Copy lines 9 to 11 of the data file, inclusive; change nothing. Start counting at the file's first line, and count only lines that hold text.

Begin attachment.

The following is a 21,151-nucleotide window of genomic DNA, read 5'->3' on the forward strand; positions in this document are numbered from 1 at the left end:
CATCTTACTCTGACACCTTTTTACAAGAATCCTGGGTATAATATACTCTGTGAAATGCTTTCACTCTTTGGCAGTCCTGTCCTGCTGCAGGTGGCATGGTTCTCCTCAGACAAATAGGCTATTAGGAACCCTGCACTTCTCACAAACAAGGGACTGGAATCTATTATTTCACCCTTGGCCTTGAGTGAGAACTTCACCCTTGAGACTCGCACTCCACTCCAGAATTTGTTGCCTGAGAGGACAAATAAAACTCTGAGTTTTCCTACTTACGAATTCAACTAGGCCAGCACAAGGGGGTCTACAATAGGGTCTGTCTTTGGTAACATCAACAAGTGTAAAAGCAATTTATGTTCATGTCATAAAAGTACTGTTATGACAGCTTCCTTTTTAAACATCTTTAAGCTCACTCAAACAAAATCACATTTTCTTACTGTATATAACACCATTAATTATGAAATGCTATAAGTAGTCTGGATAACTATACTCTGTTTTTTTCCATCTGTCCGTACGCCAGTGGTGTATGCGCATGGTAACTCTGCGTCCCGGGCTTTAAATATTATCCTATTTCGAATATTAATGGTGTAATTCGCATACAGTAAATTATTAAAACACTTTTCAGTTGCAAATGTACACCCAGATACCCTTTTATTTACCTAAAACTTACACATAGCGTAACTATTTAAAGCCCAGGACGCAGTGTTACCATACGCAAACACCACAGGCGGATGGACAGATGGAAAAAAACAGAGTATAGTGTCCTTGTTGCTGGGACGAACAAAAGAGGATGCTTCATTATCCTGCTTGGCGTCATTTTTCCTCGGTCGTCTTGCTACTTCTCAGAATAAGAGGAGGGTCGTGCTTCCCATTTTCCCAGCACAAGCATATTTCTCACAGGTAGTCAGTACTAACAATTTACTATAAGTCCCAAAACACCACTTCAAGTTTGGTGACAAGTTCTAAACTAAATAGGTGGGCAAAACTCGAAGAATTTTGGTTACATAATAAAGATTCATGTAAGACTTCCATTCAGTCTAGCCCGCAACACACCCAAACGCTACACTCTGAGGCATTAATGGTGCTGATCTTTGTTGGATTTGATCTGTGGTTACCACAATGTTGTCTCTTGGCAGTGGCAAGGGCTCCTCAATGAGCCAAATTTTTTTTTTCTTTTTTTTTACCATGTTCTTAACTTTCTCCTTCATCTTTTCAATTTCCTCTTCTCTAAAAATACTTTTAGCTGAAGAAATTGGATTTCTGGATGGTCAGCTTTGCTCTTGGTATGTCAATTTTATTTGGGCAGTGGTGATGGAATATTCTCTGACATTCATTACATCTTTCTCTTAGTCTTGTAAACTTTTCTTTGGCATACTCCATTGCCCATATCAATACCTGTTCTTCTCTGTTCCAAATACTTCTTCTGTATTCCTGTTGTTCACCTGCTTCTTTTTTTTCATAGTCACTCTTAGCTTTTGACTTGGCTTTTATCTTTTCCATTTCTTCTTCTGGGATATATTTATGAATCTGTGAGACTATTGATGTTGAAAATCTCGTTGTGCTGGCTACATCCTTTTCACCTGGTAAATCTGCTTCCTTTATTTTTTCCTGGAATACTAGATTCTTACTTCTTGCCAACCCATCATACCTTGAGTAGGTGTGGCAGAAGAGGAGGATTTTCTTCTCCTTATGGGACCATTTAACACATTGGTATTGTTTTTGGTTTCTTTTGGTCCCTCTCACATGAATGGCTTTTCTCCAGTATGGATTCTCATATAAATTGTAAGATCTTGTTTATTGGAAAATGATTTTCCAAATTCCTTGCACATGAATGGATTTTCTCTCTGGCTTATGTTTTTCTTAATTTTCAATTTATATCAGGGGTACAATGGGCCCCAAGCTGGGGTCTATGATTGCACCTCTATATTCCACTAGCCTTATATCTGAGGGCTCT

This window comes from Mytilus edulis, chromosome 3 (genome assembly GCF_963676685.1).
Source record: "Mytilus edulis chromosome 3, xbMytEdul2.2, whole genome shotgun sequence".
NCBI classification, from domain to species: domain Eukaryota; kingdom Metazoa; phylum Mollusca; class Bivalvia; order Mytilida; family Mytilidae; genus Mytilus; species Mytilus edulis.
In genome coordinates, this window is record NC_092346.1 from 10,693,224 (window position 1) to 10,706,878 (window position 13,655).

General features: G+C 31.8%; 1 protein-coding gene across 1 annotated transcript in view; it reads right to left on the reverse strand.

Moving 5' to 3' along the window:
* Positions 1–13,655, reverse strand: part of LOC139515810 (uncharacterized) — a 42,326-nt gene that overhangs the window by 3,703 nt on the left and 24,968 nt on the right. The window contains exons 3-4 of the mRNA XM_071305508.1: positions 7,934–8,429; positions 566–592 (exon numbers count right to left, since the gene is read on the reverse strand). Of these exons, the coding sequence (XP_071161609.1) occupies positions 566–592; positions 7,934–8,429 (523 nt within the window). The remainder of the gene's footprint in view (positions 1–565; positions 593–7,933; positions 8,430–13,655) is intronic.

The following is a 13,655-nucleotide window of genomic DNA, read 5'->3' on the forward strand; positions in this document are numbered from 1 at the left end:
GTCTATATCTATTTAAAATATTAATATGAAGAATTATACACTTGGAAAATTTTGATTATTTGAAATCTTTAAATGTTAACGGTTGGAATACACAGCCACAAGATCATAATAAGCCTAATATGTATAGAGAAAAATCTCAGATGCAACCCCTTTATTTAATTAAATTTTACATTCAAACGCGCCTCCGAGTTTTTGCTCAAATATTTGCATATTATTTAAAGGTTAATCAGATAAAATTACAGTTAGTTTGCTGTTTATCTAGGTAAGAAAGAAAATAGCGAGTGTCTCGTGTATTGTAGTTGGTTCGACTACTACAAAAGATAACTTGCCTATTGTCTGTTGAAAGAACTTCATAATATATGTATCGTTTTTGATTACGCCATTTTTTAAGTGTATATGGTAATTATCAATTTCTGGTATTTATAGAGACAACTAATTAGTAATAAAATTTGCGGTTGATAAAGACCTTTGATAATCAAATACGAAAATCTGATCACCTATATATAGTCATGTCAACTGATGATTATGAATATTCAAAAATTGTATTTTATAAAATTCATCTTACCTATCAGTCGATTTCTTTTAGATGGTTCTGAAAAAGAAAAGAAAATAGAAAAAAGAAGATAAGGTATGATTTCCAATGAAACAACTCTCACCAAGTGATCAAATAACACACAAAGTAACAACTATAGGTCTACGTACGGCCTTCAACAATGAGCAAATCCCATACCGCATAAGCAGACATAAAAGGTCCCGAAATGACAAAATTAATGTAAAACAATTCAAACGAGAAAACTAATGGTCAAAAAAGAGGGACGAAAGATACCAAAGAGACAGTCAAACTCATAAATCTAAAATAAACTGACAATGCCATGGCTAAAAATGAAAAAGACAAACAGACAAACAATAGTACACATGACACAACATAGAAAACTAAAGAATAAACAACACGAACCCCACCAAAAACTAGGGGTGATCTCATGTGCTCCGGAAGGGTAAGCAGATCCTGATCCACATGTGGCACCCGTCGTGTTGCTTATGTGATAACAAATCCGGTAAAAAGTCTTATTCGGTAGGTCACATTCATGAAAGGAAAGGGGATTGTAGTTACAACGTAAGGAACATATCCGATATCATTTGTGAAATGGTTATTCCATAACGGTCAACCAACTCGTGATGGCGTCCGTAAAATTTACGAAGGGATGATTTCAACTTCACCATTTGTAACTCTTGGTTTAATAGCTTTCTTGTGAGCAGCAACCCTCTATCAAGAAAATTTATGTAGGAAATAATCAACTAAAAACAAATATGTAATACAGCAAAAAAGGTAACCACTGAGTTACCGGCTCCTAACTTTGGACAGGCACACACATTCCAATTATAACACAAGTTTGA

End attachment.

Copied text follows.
* Positions 1–13,655, reverse strand: part of LOC139515810 (uncharacterized) — a 42,326-nt gene that overhangs the window by 3,703 nt on the left and 24,968 nt on the right. The window contains exons 3-4 of the mRNA XM_071305508.1: positions 7,934–8,429; positions 566–592 (exon numbers count right to left, since the gene is read on the reverse strand). Of these exons, the coding sequence (XP_071161609.1) occupies positions 566–592; positions 7,934–8,429 (523 nt within the window). The remainder of the gene's footprint in view (positions 1–565; positions 593–7,933; positions 8,430–13,655) is intronic.

The following is a 13,655-nucleotide window of genomic DNA, read 5'->3' on the forward strand; positions in this document are numbered from 1 at the left end:
GTCTATATCTATTTAAAATATTAATATGAAGAATTATACACTTGGAAAATTTTGATTATTTGAAATCTTTAAATGTTAACGGTTGGAATACACAGCCACAAGATCATAATAAGCCTAATATGTATAGAGAAAAATCTCAGATGCAACCCCTTTATTTAATTAAATTTTACATTCAAACGCGCCTCCGAGTTTTTGCTCAAATATTTGCATATTATTTAAAGGTTAATCAGATAAAATTACAGTTAGTTTGCTGTTTATCTAGGTAAGAAAGAAAATAGCGAGTGTCTCGTGTATTGTAGTTGGTTCGACTACTACAAAAGATAACTTGCCTATTGTCTGTTGAAAGAACTTCATAATATATGTATCGTTTTTGATTACGCCATTTTTTAAGTGTATATGGTAATTATCAATTTCTGGTATTTATAGAGACAACTAATTAGTAATAAAATTTGCGGTTGATAAAGACCTTTGATAATCAAATACGAAAATCTGATCACCTATATATAGTCATGTCAACTGATGATTATGAATATTCAAAAATTGTATTTTATAAAATTCATCTTACCTATCAGTCGATTTCTTTTAGATGGTTCTGAAAAAGAAAAGAAAATAGAAAAAAGAAGATAAGGTATGATTTCCAATGAAACAACTCTCACCAAGTGATCAAATAACACACAAAGTAACAACTATAGGTCTACGTACGGCCTTCAACAATGAGCAAATCCCATACCGCATAAGCAGACATAAAAGGTCCCGAAATGACAAAATTAATGTAAAACAATTCAAACGAGAAAACTAATGGTCAAAAAAGAGGGACGAAAGATACCAAAGAGACAGTCAAACTCATAAATCTAAAATAAACTGACAATGCCATGGCTAAAAATGAAAAAGACAAACAGACAAACAATAGTACACATGACACAACATAGAAAACTAAAGAATAAACAACACGAACCCCACCAAAAACTAGGGGTGATCTCATGTGCTCCGGAAGGGTAAGCAGATCCTGATCCACATGTGGCACCCGTCGTGTTGCTTATGTGATAACAAATCCGGTAAAAAGTCTTATTCGGTAGGTCACATTCATGAAAGGAAAGGGGATTGTAGTTACAACGTAAGGAACATATCCGATATCATTTGTGAAATGGTTATTCCATAACGGTCAACCAACTCGTGATGGCGTCCGTAAAATTTACGAAGGGATGATTTCAACTTCACCATTTGTAACTCTTGGTTTAATAGCTTTCTTGTGAGCAGCAACCCTCTATCAAGAAAATTTATGTAGGAAATAATCAACTAAAAACAAATATGTAATACAGCAAAAAAGGTAACCACTGAGTTACCGGCTCCTAACTTTGGACAGGCACACACATTCCAATTATAACACAAGTTTGA